Super-exclusive, hard to get reservations are also creating a ridiculously high barrier to entry. Shit like Carbone and Atomix. Many people who might pony up the cash for these places more and more are like “fuck this.” I mean they’re still wildly successful - but kinda lame at the same time. Like standing on line for a cronut.

by Anonymousreply 22January 27, 2023 7:25 PM

Are we counted as expensive, OP? We fed trans women of color for free on Sundays!

by Anonymousreply 23January 27, 2023 7:25 PM

Vivian Howard is arrogant and rude.

by Anonymousreply 24January 27, 2023 8:11 PM

Is the context Rural Virginia and Pittsburg? Or New York, Paris and Dubai?

by Anonymousreply 25January 27, 2023 8:20 PM

HAGS: Now and Forever

by Anonymousreply 26January 27, 2023 8:31 PM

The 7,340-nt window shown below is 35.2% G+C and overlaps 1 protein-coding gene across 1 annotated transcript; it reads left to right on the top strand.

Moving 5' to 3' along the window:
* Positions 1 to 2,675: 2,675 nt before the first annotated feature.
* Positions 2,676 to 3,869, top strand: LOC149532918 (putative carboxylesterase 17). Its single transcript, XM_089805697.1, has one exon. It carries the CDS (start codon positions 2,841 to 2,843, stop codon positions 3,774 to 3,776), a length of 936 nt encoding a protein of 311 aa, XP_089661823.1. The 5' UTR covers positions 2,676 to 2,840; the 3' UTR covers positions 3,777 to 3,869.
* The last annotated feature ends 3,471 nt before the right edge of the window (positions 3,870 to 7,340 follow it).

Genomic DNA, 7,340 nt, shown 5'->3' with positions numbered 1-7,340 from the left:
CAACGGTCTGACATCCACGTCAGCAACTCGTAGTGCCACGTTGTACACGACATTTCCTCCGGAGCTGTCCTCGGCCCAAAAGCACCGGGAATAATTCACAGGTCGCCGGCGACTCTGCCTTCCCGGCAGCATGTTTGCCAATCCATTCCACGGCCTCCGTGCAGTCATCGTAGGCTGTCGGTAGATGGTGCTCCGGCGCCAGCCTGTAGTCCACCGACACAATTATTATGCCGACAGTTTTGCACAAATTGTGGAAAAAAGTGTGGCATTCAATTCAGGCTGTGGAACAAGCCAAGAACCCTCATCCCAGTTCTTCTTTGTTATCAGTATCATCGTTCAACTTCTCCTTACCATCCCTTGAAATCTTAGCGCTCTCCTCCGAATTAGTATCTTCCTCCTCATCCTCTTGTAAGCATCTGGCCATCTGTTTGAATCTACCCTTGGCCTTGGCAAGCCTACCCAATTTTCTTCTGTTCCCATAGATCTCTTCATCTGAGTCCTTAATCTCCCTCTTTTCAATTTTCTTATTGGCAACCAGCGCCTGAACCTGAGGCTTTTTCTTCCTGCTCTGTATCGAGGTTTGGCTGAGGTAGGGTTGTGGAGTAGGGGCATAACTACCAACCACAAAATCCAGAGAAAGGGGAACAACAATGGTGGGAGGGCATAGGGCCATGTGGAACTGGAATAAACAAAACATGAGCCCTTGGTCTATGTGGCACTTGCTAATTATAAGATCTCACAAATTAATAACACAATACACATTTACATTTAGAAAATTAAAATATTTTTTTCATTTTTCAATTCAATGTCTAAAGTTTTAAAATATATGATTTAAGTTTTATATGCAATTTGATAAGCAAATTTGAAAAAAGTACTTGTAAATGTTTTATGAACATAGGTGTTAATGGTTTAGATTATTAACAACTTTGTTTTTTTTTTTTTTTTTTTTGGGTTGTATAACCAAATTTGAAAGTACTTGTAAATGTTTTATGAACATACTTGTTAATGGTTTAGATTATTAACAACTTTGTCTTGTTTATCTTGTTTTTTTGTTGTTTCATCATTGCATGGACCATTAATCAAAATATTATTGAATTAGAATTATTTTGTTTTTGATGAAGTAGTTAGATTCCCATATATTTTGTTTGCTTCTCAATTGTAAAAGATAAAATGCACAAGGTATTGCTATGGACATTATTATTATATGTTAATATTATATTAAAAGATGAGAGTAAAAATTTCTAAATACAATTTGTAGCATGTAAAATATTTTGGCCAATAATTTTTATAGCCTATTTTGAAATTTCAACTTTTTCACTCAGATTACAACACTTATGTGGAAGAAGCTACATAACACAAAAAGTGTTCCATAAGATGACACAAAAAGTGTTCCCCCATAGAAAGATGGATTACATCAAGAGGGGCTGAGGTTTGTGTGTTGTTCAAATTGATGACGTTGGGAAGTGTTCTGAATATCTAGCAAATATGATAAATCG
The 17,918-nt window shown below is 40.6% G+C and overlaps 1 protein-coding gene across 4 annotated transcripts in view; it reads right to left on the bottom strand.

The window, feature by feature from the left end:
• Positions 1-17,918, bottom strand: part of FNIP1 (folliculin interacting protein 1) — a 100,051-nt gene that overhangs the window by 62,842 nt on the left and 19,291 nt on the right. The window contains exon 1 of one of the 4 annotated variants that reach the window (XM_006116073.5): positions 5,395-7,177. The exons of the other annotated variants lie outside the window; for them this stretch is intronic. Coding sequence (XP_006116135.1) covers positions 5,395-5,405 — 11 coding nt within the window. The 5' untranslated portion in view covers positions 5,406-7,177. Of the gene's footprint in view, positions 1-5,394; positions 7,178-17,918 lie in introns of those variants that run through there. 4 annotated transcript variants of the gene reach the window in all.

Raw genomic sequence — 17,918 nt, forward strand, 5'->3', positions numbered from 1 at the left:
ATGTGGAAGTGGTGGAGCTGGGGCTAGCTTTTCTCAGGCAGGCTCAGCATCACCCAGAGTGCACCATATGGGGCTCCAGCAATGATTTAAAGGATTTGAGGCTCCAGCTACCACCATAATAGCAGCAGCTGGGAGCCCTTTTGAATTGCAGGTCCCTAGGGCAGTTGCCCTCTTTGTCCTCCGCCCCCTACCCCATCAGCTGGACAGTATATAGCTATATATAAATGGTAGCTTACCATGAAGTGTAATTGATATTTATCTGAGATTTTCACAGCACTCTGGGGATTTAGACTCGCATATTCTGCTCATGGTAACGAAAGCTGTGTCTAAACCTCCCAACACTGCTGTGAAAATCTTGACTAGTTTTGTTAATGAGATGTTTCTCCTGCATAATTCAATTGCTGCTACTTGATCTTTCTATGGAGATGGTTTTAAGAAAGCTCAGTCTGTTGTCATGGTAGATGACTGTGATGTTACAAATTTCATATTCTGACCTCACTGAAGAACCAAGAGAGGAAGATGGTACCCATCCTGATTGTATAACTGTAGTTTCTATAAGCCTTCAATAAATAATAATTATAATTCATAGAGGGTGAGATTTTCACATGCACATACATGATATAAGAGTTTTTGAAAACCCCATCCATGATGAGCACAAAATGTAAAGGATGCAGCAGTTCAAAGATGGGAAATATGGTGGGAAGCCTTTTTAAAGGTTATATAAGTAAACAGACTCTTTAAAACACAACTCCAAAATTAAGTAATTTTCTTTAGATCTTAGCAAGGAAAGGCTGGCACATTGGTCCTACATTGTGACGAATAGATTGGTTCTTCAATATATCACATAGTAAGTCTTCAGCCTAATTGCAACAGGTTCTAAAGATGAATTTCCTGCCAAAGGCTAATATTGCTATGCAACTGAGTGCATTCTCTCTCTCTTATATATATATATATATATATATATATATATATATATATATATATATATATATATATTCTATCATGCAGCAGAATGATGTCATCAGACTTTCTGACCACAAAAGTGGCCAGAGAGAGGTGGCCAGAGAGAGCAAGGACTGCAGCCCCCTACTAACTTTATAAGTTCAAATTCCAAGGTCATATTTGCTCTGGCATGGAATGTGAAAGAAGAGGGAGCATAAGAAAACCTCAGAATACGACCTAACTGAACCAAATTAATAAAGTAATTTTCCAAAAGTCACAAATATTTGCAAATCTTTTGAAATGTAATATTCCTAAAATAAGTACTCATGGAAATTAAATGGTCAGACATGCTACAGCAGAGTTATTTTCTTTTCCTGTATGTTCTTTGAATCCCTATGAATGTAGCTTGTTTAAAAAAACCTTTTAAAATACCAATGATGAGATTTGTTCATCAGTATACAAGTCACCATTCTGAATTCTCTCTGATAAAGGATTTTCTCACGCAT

Gracious, attentive, inconspicuous service is a big part of the overall enjoyment of fine dining. Owners don’t want to pay for that when instead they can just put out troughs of food and yell “Sooie!! sooooo-ieee!!” and the customers will come stampeding.

by Anonymousreply 27January 27, 2023 9:43 PM

I just took 9 people out to lunch and it cast only $300. Save your money!

by Anonymousreply 28January 27, 2023 10:24 PM

I haven't been to a fine-doning restaurant since early 2020!

My excuse is that I'm a vegetarian and so are many of the friends I dine with, and you get a far wider range of good meatless options at a hoke in the wall ethnic restaurant than you do at a white-linen establishment. Fine restaurants have limited menus, with one or two meatless options, while a good Indian place will have ten or twenty!

by Anonymousreply 29January 28, 2023 11:49 AM

There's none left around here, sadly.

by Anonymousreply 30January 28, 2023 1:51 PM